the proposal

the proposal

SKID ROW "Downtown Los Angeles"

6h ago
SOURCE  

Description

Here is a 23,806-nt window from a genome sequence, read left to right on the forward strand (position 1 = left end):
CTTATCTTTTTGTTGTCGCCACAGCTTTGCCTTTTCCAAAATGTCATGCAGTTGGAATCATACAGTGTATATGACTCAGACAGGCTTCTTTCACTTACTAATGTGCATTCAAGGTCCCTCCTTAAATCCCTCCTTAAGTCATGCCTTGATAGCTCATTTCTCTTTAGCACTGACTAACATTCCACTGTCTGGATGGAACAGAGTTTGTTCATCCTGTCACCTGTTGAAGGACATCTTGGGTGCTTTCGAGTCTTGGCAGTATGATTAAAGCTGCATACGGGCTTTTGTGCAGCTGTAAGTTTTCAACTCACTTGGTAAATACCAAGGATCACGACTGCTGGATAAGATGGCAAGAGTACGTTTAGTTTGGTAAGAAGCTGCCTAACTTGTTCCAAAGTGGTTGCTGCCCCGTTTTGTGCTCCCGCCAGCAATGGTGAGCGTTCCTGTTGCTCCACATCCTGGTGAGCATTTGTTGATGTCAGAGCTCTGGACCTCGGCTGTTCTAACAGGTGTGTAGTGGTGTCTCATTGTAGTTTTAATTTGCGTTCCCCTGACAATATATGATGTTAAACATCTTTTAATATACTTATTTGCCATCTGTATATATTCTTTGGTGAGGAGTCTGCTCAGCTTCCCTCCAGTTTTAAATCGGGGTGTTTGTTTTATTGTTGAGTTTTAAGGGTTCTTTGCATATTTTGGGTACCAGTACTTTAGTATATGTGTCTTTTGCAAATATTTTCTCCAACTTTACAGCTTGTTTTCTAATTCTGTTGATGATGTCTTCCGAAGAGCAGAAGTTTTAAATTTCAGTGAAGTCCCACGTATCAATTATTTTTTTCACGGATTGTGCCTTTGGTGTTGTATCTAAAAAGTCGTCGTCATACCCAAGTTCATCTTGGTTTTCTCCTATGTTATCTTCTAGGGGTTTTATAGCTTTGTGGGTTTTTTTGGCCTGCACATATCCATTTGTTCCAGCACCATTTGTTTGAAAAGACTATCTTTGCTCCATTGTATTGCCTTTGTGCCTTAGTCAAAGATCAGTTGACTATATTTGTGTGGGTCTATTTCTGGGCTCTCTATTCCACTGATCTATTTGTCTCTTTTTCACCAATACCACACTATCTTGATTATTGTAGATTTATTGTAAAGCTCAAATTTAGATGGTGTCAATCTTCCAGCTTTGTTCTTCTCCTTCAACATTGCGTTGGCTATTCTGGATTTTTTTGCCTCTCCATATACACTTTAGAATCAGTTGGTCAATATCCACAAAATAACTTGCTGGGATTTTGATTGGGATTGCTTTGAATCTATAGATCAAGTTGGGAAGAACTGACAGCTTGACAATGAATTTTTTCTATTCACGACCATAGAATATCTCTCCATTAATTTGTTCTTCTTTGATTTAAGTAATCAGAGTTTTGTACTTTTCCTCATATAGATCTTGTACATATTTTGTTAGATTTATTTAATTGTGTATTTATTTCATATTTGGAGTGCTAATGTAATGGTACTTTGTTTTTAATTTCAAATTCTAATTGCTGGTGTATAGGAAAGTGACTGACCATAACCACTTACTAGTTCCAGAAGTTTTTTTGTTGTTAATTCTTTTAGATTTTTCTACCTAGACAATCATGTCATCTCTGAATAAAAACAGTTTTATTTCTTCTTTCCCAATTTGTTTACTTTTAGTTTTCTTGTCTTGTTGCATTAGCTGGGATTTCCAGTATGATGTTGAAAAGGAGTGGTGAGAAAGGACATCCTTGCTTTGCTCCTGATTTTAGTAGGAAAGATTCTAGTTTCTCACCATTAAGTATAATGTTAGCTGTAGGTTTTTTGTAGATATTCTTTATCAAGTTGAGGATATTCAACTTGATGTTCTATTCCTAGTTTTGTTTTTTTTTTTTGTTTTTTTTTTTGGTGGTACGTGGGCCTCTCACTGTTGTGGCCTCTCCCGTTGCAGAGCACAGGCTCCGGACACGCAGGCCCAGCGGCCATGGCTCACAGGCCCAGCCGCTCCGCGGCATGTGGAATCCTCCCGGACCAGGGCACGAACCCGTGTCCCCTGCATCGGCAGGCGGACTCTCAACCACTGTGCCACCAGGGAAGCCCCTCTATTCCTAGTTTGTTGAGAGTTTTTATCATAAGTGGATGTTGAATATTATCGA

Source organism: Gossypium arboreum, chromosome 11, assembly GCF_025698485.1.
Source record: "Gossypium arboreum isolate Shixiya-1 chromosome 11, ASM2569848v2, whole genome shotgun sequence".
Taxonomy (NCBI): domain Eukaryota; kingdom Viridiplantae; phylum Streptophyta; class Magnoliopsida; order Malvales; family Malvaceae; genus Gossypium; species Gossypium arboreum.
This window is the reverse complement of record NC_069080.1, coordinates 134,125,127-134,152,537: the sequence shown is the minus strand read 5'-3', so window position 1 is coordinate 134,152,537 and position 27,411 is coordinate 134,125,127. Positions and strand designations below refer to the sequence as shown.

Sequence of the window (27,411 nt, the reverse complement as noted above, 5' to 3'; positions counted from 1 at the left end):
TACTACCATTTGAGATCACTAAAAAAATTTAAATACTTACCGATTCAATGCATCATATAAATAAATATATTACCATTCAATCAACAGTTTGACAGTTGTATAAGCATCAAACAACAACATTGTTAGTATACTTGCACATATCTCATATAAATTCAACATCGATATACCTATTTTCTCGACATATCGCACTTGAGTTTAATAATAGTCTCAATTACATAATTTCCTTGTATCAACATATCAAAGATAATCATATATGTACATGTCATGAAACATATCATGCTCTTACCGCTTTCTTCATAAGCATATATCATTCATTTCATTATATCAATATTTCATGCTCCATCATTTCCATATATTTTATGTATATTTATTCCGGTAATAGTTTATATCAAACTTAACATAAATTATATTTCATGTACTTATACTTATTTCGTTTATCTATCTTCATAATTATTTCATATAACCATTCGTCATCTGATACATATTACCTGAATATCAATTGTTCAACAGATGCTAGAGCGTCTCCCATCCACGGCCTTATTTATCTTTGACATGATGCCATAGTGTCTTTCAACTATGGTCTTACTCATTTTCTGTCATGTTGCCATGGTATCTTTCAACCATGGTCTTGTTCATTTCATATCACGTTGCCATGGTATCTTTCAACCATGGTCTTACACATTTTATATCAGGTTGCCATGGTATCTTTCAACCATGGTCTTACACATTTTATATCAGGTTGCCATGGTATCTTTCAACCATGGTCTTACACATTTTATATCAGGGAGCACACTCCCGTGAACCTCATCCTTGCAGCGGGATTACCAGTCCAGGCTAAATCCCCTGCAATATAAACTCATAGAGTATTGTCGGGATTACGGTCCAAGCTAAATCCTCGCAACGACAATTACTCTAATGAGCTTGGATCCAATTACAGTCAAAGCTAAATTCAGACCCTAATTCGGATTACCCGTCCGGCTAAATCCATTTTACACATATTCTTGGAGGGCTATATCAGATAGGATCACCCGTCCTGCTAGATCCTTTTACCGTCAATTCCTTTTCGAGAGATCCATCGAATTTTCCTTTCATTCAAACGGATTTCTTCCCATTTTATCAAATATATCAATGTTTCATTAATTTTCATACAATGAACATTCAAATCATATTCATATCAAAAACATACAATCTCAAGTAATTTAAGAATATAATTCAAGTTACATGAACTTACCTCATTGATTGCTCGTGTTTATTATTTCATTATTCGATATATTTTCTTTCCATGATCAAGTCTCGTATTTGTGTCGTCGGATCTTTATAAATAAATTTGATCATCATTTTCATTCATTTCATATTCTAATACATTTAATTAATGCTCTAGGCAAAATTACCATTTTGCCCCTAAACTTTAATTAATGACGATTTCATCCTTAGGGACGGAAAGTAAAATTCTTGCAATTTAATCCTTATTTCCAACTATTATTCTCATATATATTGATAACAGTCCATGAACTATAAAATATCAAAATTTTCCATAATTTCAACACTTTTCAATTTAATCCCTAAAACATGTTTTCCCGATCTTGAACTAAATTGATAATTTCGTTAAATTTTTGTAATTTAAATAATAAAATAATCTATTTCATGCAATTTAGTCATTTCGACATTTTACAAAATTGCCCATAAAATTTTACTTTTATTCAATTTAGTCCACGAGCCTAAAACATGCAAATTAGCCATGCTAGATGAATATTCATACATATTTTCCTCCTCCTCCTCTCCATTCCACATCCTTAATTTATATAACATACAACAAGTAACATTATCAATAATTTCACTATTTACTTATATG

CALIFORNIA | LOCAL $3.7-million cleanup plan proposed for skid row April 7, 2014 | By Gale Holland In a break with the city's earlier confrontational stance, Los Angeles' chief administrative officer Monday proposed a $3.7-million skid row cleanup program that would increase 24-hour bathroom access for homeless people and expand storage for their belongings. The proposal, which must be approved by the City Council, calls for setting aside part of a skid row parking lot where homeless people can check their shopping carts and small bins for the day. The plan would also expand a seven-day storage operation by 500 bins, and move a 90-day storage facility east of Alameda Street into the heart of skid row. The increased round-the-clock bathroom access would be funded by the city at existing skid row shelters and social service agencies. CALIFORNIA | LOCAL Plan to turn Cecil Hotel into homeless housing is withdrawn April 4, 2014 | By Gale Holland Turning the Cecil Hotel into homeless housing was supposed to be a quick and innovative way to get skid row residents off the streets. But a proposal for hundreds of homeless units in the hotel collapsed recently in the face of opposition from downtown business leaders and social service providers, backed by Los Angeles County Supervisor Gloria Molina. They argued the neighborhood is oversaturated with homeless housing and other services. "Supervisor Molina's strong opinion is that the skid row area is the way it is because of an over-concentration of services," Roxane Marquez, Molina's press deputy, said Friday. CALIFORNIA | LOCAL L.A. drops appeal of ban on taking homeless people's property March 24, 2014 | By Gale Holland The city of Los Angeles is dropping an appeal of a court ruling banning the seizure and destruction of property that homeless people leave unattended on public sidewalks, Rob Wilcox, spokesman for City Atty. Mike Feuer, said Monday. Feuer's decision ends three years of legal wrangling over health and safety on skid row. Eight skid row residents filed suit in 2011, accusing city workers, accompanied by police, of confiscating and dumping their personal possessions -- medication, identification, cellphones and toiletries.